A defamation lawsuit brought in Poland by an elderly woman has quickly gained international prominence. The reason is the subject to which it relates: the role of Poles in the genocide perpetrated against Jews on Polish territory occupied by Nazi Germany.
The U.S. Holocaust Museum reacted with a tweet: “The current lawsuit in Poland against two eminent Holocaust historians is one of several troubling trends in the region and beyond, such as efforts to distort Holocaust history and politicize Holocaust education.” That tweet was retweeted by the Special Envoy for Holocaust Issues at the U.S. Department of State, with her own comment: “We stand with the Holocaust Museum and others in calling for Poland and all countries to protect Holocaust research. Interference in academic discourse has a chilling effect on historical research and freedom of expression. #WeRemember”. Going even further, the Swiss newspaper Neue Zürcher Zeitung even assured its readers that Poland was reverting to “sinister communist practices,” while public radio in France called the situation “state denial.”
It feels like a return to three years ago, when an amendment to the Polish Memory Law generated strong tensions between Poland and Israel, with the latter being supported by the United States, forcing Warsaw to back down.
Today, what is stirring emotions among people who probably did not bother to study the facts before reacting is that two Polish historians have been ordered to send a signed apology to the niece of a former mayor of the village of Malinowo in Podlachia, whom they accused, in their book “Night without End: The Fate of Jews in Selected Counties of Occupied Poland,” of having turned Jews over to the Germans during the war.
While the claim for damages to an amount of 100,000 zloty (approximately €23,000) was dismissed, the Warsaw Regional Court upheld the merits of Filomena Leszczyńska’s defamation claim. The old lady still lives in the village of her late uncle Edward Malinowski, who reportedly denounced to the Germans several dozen Jews hidden in the nearby forest, and robbed a Jewish woman who had asked for his help. At least, that is what was claimed by the authors of the book, which describes Polish complicity in the Holocaust on the basis of examples collected in selected counties of Poland.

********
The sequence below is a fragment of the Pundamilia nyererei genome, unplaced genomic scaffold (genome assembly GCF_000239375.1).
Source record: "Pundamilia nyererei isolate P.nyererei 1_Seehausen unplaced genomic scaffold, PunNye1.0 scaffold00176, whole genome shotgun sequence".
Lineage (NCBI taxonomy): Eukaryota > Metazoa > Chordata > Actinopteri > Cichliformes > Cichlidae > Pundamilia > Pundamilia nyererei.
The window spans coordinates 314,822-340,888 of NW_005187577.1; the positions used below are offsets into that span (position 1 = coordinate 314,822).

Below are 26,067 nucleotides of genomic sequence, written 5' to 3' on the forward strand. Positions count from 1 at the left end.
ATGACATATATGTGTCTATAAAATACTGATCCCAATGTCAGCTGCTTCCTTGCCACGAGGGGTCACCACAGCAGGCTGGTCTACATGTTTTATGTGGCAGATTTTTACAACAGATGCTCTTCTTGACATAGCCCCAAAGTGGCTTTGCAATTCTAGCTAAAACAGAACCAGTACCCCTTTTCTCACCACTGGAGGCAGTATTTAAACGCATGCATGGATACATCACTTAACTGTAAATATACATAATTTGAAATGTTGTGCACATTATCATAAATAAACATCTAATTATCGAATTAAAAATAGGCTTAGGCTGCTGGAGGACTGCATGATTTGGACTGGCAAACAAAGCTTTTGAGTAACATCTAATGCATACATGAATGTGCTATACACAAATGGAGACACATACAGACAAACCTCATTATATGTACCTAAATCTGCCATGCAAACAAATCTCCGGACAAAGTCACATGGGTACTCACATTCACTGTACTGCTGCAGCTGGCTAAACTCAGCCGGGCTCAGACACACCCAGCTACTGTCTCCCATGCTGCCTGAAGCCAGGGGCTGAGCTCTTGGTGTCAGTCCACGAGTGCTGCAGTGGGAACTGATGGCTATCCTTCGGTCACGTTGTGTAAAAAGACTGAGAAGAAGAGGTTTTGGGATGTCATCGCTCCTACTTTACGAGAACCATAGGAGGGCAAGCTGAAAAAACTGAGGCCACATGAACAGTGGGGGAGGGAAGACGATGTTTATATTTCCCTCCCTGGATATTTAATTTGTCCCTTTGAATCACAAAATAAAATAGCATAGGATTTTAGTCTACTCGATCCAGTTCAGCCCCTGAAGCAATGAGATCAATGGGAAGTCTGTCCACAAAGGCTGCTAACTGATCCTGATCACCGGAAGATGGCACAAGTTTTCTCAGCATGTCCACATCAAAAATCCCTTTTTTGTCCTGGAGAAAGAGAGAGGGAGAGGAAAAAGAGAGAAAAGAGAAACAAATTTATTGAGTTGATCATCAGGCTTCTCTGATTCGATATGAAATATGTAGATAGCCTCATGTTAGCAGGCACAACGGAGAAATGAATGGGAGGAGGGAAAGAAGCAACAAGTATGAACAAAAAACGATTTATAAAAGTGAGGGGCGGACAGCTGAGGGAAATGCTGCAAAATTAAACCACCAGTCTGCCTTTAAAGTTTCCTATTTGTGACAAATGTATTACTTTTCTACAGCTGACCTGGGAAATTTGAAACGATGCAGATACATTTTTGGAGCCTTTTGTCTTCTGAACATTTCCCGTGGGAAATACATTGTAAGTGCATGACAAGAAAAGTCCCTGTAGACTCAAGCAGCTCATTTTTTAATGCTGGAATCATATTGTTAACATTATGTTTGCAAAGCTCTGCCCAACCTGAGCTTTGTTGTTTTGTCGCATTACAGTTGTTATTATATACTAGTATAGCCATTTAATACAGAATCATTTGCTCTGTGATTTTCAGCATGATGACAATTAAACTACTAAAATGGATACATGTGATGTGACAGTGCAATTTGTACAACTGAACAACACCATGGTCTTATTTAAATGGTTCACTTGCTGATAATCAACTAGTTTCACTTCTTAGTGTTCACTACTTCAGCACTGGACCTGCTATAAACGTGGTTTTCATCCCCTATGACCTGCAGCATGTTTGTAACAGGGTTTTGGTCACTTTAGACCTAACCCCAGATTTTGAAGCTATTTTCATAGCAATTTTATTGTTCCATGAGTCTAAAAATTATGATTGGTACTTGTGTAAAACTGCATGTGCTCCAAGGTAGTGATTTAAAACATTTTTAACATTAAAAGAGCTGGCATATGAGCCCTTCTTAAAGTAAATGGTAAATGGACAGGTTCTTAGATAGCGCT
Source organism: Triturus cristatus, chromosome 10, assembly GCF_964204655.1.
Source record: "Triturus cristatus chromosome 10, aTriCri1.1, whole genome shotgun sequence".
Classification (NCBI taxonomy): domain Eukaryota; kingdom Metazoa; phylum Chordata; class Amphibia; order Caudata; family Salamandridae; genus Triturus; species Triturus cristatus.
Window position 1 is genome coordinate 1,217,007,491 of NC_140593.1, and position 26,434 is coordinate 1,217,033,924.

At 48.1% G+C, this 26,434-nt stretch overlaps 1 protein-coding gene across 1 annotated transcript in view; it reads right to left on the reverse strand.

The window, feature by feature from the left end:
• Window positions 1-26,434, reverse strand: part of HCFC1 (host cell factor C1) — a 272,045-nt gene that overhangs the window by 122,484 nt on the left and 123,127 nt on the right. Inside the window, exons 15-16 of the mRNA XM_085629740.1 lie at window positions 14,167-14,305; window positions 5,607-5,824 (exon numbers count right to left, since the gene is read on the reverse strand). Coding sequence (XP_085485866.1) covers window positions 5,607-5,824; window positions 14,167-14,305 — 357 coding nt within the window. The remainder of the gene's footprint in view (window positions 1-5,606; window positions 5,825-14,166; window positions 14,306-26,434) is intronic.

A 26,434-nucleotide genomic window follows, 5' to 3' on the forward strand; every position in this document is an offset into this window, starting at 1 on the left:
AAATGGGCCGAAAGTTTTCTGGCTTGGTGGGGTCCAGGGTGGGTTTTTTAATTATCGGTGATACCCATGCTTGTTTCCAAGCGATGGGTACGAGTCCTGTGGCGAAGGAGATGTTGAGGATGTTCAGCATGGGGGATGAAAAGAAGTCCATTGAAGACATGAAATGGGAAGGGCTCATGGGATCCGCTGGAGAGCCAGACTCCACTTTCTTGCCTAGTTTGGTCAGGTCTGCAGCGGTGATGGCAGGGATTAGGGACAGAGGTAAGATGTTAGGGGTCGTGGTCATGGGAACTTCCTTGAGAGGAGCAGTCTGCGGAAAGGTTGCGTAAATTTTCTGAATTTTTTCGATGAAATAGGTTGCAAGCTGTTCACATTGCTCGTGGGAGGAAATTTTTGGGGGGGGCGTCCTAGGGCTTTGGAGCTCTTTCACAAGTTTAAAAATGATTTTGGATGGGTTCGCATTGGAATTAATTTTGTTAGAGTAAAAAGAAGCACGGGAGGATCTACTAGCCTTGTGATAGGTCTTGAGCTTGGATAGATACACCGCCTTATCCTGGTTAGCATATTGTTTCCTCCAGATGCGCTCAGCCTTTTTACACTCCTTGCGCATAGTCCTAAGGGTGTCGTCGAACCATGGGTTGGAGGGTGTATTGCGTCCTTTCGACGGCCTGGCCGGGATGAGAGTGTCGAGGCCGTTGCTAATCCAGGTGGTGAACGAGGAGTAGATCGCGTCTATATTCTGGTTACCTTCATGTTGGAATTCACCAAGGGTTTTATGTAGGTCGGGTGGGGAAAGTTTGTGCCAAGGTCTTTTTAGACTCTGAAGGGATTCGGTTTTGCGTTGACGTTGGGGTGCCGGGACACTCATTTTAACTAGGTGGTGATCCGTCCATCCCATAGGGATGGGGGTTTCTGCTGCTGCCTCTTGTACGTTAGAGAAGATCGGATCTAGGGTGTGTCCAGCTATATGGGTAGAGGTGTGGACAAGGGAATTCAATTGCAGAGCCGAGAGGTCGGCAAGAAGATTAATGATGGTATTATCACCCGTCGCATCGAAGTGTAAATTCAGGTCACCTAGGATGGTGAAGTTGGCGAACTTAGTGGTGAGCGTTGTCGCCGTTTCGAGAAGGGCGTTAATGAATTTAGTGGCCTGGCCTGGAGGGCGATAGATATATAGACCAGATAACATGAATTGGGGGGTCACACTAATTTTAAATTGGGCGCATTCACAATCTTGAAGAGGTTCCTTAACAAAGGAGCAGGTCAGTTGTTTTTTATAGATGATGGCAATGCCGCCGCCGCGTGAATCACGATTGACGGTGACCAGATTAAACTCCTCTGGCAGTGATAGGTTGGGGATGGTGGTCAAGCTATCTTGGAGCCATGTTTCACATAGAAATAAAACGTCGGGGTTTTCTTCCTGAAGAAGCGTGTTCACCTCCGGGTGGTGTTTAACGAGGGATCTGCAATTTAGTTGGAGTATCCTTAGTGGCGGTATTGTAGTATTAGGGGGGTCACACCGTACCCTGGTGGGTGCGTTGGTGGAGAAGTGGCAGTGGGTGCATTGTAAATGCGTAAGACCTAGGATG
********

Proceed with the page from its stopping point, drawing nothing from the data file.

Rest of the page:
Ms. Leszczyńska was assisted in her lawsuit by the Polish League Against Defamation “Reduta Dobrego Imienia,” which, among other causes, leads the fight against the use of the term “Polish death camps” to refer to Nazi Germany’s extermination camps that were situated in wartime occupied Poland (or in territories annexed to the Third Reich in 1939, as in the case of Auschwitz-Birkenau).
The two historians under attack, Jan Grabowski and Barbara Engelking, are figures of international renown for their work on the Holocaust, a fact which contributed, in addition to the subject matter itself, to the disproportionate amount of resonance generated by this simple civil libel suit, in which the public prosecutor was not involved since it was a private complaint.
Justice Minister Zbigniew Ziobro, who is also Attorney General, did make a scathing comment after the court’s decision: “Facts were of no importance to the authors of this book, because they wrote it based on a preconceived thesis. They looked for arguments to support a thesis developed prior to writing their work. There are scientific publications that have demonstrated many other historical manipulations by Barbara Engelking and Jan Grabowski.”